As a kid I have read several versions of the fairy tale dealing with the two queens of a king: the selfish materialistic queen Suyorani and the humble,caring, non-complaining queen Duorani. The standard fairy tale version narrates the story of how the selfish queen ousts the humble queen from the palace and tries to keep her away, and how finally the worth of the banished Duorani is realised and she is brought back to the palace. Rabindranth Tagore's take on that fairy tale in his book of poetic prose Lipica deals with the story from a slightly different perspective. Tagore's tale is about the unhappiness that Suorani encounters in the palace of comforts. As I sit and read and attempt to translate Tagore's take of the fairy tale, I am drenched by waves of thoughts from different seas of ideas.
|Duorani or Shuorani?|
Fairy tales charm the mind of the young and the old by virtue of telling a tale that has been told forever. We, the listeners, know for sure, that the evil will be defeated by the good by the end of the fairy tale. The allegory of the power of good that prevails over the power of evil has been narrated in various ways across the globe. And all such conventional fairy tales categorise everything in terms of binaries. Each and every character is either good or bad. There is no trait of one in the other. The lines that demarcate each are distinct. The structure of the allegory aims to teach; and the basic requisite of teaching is to demarcate and differentiate. This brings me to the thought-sea that churns questions like : Can everything be identified as either black OR white? If so, then where does the colour grey come from? Where is that space where BOTH black AND white exist? The waves of this sea leave me in the sands of words created by Tagore in Lipica.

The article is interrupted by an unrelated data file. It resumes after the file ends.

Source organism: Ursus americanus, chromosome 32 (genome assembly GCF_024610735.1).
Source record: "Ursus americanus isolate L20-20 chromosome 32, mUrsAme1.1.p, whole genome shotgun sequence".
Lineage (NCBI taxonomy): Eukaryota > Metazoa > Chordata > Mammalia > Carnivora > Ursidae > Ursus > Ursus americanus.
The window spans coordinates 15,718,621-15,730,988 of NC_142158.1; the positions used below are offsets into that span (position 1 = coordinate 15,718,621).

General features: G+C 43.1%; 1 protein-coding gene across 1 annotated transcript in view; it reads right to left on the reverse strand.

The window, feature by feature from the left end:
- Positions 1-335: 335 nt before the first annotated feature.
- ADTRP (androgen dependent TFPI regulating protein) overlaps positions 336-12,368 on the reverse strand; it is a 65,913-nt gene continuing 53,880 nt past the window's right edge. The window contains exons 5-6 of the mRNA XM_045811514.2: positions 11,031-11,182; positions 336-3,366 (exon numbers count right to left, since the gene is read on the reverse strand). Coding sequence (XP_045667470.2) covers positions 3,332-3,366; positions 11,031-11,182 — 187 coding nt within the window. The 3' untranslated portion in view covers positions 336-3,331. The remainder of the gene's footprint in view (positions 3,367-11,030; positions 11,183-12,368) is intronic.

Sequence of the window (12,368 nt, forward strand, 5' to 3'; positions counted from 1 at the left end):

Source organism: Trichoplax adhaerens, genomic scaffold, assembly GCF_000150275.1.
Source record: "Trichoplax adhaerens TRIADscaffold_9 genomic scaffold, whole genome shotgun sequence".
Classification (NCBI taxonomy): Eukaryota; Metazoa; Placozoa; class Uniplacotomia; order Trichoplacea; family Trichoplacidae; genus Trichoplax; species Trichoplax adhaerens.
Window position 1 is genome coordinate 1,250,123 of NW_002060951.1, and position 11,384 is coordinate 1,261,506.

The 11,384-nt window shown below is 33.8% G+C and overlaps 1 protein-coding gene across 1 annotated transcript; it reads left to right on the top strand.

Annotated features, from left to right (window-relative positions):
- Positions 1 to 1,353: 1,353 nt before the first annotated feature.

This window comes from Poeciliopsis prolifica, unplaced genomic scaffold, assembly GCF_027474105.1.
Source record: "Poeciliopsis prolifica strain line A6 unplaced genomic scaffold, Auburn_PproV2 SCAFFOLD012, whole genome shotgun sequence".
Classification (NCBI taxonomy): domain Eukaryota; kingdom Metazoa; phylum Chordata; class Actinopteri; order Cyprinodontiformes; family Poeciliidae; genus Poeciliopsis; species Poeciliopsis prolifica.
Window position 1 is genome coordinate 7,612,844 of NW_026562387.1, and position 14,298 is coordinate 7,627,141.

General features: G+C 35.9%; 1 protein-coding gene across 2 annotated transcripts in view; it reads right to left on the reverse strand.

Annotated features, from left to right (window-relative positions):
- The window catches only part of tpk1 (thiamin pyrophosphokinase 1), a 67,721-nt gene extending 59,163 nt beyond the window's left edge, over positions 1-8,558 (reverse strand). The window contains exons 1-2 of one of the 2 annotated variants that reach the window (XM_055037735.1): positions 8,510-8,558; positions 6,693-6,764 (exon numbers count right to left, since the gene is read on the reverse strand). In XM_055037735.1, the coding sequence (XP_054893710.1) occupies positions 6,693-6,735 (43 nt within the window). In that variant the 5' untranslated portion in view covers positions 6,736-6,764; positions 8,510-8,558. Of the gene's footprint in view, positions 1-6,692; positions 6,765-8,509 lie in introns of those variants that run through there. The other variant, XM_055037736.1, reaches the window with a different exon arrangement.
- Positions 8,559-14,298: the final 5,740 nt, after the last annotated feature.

The treacherous Suorani who had left no stone unturned to push the existence of Duorani to the brink of the kingdom of the king's heart, weeps with sadness in Tagore's take on the standardised fairy tale of Duorani-Suorani. In Lipica, his book of poetic prose, his version of the fairy tale is titled "Suoranir sadh" (Suorani's desire). Unlike all the desires that Suorani had in the wide-spread fairy tale, the desires that she experiences are non-materialistic. She does not desire fine clothes, precious jewellery or such stuff that can be quantified in terms of money. She desires simplicity of being, she desires the dignified calm of simple living, the joy and the warmth of the hearth. She desires the sorrow of Duorani...
|Duoranir dukkho ami chai ...|
"oi duoranir dukkho ami chai ....or oi ba(n)sher ba(n)shite sur bajlo,kintu amar sonar ba(n)shi kebol boyei beRalem, agle beRalem, bajate parlem na."
I long for the suffering of Duorani .... her reed can create such music, but my golden flute I vainly carried along, guarding it and alas never being able to create music from it.
Image with caption "Duorani or Shuorani?" : Woman's face by Rabindranath Tagore, Ink on paper, n.d.
Image with caption "Duoranir dukkho ami chai..." : Lady with flowers by Rabindranath Tagore, Watercolour on paper, dated 28/9/37.
Images taken from the web.